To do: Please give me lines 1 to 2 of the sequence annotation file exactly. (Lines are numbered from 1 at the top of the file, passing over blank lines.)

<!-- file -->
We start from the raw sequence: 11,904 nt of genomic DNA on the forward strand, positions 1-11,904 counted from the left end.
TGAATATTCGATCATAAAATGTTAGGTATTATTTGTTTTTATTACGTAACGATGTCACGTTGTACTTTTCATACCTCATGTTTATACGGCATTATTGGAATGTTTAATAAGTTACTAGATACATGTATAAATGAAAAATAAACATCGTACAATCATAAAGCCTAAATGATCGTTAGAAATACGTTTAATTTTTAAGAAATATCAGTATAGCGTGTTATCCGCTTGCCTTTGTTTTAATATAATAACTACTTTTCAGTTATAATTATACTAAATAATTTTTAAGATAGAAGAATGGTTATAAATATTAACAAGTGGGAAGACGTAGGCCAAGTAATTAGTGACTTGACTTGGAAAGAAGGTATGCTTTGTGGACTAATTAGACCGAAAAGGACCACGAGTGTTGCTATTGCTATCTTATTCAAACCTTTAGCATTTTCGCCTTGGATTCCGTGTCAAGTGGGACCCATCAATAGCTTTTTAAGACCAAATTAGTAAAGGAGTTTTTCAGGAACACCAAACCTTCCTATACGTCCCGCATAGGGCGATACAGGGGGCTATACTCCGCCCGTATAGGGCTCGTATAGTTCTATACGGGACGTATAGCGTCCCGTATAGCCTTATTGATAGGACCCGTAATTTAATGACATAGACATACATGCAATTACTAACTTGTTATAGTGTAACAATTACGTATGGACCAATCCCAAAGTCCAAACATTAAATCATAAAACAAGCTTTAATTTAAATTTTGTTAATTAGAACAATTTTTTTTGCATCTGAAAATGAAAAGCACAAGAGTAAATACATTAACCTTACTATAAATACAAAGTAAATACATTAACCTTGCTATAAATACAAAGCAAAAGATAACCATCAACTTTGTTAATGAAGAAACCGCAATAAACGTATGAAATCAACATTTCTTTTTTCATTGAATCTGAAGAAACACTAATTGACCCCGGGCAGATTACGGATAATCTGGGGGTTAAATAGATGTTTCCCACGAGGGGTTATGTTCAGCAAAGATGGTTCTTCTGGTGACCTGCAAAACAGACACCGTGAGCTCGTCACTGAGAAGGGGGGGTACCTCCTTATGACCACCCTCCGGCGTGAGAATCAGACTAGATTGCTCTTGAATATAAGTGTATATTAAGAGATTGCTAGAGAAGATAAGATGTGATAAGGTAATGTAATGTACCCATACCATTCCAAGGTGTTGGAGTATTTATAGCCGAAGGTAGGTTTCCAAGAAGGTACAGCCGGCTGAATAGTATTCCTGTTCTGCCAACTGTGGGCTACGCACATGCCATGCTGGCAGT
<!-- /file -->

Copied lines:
We start from the raw sequence: 11,904 nt of genomic DNA on the forward strand, positions 1-11,904 counted from the left end.
TGAATATTCGATCATAAAATGTTAGGTATTATTTGTTTTTATTACGTAACGATGTCACGTTGTACTTTTCATACCTCATGTTTATACGGCATTATTGGAATGTTTAATAAGTTACTAGATACATGTATAAATGAAAAATAAACATCGTACAATCATAAAGCCTAAATGATCGTTAGAAATACGTTTAATTTTTAAGAAATATCAGTATAGCGTGTTATCCGCTTGCCTTTGTTTTAATATAATAACTACTTTTCAGTTATAATTATACTAAATAATTTTTAAGATAGAAGAATGGTTATAAATATTAACAAGTGGGAAGACGTAGGCCAAGTAATTAGTGACTTGACTTGGAAAGAAGGTATGCTTTGTGGACTAATTAGACCGAAAAGGACCACGAGTGTTGCTATTGCTATCTTATTCAAACCTTTAGCATTTTCGCCTTGGATTCCGTGTCAAGTGGGACCCATCAATAGCTTTTTAAGACCAAATTAGTAAAGGAGTTTTTCAGGAACACCAAACCTTCCTATACGTCCCGCATAGGGCGATACAGGGGGCTATACTCCGCCCGTATAGGGCTCGTATAGTTCTATACGGGACGTATAGCGTCCCGTATAGCCTTATTGATAGGACCCGTAATTTAATGACATAGACATACATGCAATTACTAACTTGTTATAGTGTAACAATTACGTATGGACCAATCCCAAAGTCCAAACATTAAATCATAAAACAAGCTTTAATTTAAATTTTGTTAATTAGAACAATTTTTTTTGCATCTGAAAATGAAAAGCACAAGAGTAAATACATTAACCTTACTATAAATACAAAGTAAATACATTAACCTTGCTATAAATACAAAGCAAAAGATAACCATCAACTTTGTTAATGAAGAAACCGCAATAAACGTATGAAATCAACATTTCTTTTTTCATTGAATCTGAAGAAACACTAATTGACCCCGGGCAGATTACGGATAATCTGGGGGTTAAATAGATGTTTCCCACGAGGGGTTATGTTCAGCAAAGATGGTTCTTCTGGTGACCTGCAAAACAGACACCGTGAGCTCGTCACTGAGAAGGGGGGGTACCTCCTTATGACCACCCTCCGGCGTGAGAATCAGACTAGATTGCTCTTGAATATAAGTGTATATTAAGAGATTGCTAGAGAAGATAAGATGTGATAAGGTAATGTAATGTACCCATACCATTCCAAGGTGTTGGAGTATTTATAGCCGAAGGTAGGTTTCCAAGAAGGTACAGCCGGCTGAATAGTATTCCTGTTCTGCCAACTGTGGGCTACGCACATGCCATGCTGGCAGT